Clockwork (windup) mechanisms
by Chris Woodford. Last updated: June 30, 2018.
Batteries not included—as a child, those are just about the most disappointing words you can read when you buy a new toy. In the 1970s and before, that wasn't such a big issue because the vast majority of toys worked an entirely different way. Instead of using electricity stored chemically in batteries, they relied on windup power and clockwork mechanisms. Clockwork has certainly stood the test of time: the earliest clockwork device, known as the Antikythera mechanism, dates from ancient Greece and is thought to be at least 2000 years old. Why has clockwork technology been such a firm favorite for so long? How exactly does it work? Let's take a closer look!
Photo: It may not look much, but even the simplest clockwork toy is a perfect example of miniaturized mechanical engineering! Wind it up and it jumps along on its pink plastic feet. How do all the parts work to make a funny, jumping man? See the box at the bottom of this article for an explanation.
What is clockwork?
Clockwork means, literally, "working like a clock"—that much is obvious! But most modern clocks are electronic: powered by electricity and regulated by quartz crystals, they have relatively few moving parts. If you want to understand clockwork, you need to understand how clocks used to work in the days when you wound them with a key. Like an old-fashioned clock, a clockwork device is completely mechanical and has these essential parts:
- A key (or crown) you wind to add energy.
- A spiral spring to store the energy you add with the key. (Pendulum clocks store energy with weights that rise and fall, but other clocks and windup wristwatches use springs instead.)
- A set of gears through which the spring's energy is released. The gears control how quickly (or slowly) a clockwork machine can do things, but they also control how much force it can produce (for climbing inclines, perhaps).
- A mechanism the gears drive that makes the device do useful or interesting things. In a clock, the mechanism is the set of hands that sweep around the dial to tell you the time. In a clockwork car, the gears would drive the wheels that power it over your floor.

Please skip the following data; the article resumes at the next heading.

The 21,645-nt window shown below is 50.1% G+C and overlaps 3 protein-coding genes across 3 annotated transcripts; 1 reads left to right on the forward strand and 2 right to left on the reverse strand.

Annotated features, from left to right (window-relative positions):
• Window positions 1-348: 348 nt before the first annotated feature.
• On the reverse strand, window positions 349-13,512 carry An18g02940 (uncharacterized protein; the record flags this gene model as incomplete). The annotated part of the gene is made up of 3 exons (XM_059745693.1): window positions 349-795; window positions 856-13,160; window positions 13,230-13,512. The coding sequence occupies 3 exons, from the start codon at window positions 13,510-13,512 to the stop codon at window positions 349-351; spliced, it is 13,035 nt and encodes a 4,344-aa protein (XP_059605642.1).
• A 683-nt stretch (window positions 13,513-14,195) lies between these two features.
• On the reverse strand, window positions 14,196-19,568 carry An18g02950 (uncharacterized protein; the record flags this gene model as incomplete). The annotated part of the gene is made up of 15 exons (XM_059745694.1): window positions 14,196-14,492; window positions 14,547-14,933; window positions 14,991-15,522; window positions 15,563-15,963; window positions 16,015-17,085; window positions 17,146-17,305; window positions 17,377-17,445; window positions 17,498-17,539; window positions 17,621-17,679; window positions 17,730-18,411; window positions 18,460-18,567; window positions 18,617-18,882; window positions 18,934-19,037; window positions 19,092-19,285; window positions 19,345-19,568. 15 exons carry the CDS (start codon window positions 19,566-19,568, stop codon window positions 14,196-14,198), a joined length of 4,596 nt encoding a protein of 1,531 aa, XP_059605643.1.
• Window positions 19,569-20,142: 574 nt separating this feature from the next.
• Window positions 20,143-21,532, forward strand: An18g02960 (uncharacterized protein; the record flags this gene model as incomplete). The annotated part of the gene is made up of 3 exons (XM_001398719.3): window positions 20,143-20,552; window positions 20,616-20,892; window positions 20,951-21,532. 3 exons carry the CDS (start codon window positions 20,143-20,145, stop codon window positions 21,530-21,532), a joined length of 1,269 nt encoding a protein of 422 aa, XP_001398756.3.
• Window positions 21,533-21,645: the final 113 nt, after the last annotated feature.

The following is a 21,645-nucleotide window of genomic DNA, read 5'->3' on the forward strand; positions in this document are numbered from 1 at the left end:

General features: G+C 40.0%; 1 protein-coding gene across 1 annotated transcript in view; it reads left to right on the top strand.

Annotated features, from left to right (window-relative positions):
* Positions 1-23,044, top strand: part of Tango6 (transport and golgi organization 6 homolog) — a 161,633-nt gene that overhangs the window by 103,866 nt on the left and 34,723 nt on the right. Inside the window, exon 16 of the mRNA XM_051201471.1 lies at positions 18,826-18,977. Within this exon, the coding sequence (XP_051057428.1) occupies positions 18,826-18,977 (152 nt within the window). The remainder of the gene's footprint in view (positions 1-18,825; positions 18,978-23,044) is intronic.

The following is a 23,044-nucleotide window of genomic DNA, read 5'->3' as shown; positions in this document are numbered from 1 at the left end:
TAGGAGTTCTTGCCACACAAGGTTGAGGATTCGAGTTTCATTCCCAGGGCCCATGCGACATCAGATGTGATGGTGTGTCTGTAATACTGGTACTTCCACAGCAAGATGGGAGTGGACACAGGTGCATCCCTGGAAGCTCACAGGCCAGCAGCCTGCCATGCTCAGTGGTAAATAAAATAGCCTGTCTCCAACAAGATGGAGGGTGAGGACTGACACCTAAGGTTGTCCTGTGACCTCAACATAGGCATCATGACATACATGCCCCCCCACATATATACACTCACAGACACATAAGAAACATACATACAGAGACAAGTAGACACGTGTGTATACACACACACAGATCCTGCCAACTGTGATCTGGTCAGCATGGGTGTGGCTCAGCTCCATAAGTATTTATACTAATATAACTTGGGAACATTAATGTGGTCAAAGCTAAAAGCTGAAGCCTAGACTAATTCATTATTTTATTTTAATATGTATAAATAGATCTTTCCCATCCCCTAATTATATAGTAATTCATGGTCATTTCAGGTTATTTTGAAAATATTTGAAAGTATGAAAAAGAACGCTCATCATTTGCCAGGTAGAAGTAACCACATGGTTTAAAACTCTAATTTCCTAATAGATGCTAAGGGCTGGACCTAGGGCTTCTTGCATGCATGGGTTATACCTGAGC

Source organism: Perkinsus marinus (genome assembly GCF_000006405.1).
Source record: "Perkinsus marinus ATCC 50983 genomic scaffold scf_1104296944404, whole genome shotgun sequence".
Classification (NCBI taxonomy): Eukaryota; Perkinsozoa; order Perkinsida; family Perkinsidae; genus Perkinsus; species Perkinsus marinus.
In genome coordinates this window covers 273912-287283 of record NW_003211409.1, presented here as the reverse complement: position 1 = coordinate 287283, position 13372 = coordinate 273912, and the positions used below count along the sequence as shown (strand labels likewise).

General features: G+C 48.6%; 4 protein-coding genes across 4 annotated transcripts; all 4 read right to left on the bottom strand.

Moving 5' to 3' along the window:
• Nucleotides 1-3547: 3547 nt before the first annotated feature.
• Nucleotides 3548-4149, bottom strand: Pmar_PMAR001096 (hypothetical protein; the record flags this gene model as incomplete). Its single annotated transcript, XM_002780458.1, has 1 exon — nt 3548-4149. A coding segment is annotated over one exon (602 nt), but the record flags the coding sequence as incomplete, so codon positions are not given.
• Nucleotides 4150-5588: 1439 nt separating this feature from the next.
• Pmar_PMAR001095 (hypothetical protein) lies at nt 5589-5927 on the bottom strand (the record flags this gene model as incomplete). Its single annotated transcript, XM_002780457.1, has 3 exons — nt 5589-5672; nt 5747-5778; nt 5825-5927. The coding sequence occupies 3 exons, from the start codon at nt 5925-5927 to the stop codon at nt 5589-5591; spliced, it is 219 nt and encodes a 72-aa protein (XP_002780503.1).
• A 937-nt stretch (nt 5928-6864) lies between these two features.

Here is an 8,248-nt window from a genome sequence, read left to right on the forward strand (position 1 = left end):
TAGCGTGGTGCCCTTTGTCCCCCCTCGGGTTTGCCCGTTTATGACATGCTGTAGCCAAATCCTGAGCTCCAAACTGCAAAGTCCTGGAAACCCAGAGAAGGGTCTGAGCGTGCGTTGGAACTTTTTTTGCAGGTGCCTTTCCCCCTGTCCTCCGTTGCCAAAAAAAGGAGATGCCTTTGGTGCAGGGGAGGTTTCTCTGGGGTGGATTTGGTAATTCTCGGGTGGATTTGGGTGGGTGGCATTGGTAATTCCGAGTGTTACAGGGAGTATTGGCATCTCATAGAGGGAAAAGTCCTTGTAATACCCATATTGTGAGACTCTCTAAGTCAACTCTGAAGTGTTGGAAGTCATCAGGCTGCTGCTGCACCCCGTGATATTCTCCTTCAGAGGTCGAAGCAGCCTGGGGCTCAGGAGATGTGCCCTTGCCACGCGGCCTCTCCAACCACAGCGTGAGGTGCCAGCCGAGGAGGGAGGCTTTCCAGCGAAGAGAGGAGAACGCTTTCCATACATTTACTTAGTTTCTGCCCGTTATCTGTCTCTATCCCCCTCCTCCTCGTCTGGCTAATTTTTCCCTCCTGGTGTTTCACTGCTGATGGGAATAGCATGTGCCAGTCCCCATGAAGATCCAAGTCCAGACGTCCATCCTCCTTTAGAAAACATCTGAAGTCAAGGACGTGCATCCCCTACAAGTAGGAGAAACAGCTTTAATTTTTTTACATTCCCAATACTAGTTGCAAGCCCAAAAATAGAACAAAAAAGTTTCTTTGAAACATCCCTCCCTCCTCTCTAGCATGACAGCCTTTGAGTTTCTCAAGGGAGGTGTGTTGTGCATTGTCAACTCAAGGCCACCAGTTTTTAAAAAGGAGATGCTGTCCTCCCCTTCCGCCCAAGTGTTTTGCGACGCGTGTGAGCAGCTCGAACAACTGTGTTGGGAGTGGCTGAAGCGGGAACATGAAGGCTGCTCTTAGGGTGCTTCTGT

Adding and storing energy
A basic law of science called the conservation of energy tells us that we can't do anything without energy. If you want a clockwork car to drive across your carpet, you have to give it enough energy to do just that before you release it; in other words, you have to wind it up.
What happens when you wind? If you've ever wound a clockwork toy, you'll know that the key (sometimes it's a little plastic knob called a crown) can be quite stiff and hard to turn. Why is that? When you turn the key, you're tightening a sturdy metal spring, called the mainspring, and storing up energy; the mainspring is the mechanical equivalent of a battery. Clockwork springs are usually thick twists of steel, so tightening them (forcing them to occupy a much smaller space) is actually quite hard work—in both the everyday and the scientific senses of the word. With each turn of the screw, your fingers are doing work (as we say in science): they're moving a force (pushing against the spring's tendency to expand) through a distance—in other words, compressing the spring.
Artwork: A typical watch mainspring. The tightly wound spring (red) is entirely contained inside a cylindrical box called the barrel (gray) that has gear teeth around its edge. The longer and thinner the spring, the more energy it can hold inside a barrel of a certain size. Artwork from US Patent 525,265: Mainspring-barrel for watches by Agile N. Gauthier, patented August 28, 1894, courtesy of US Patent and Trademark Office.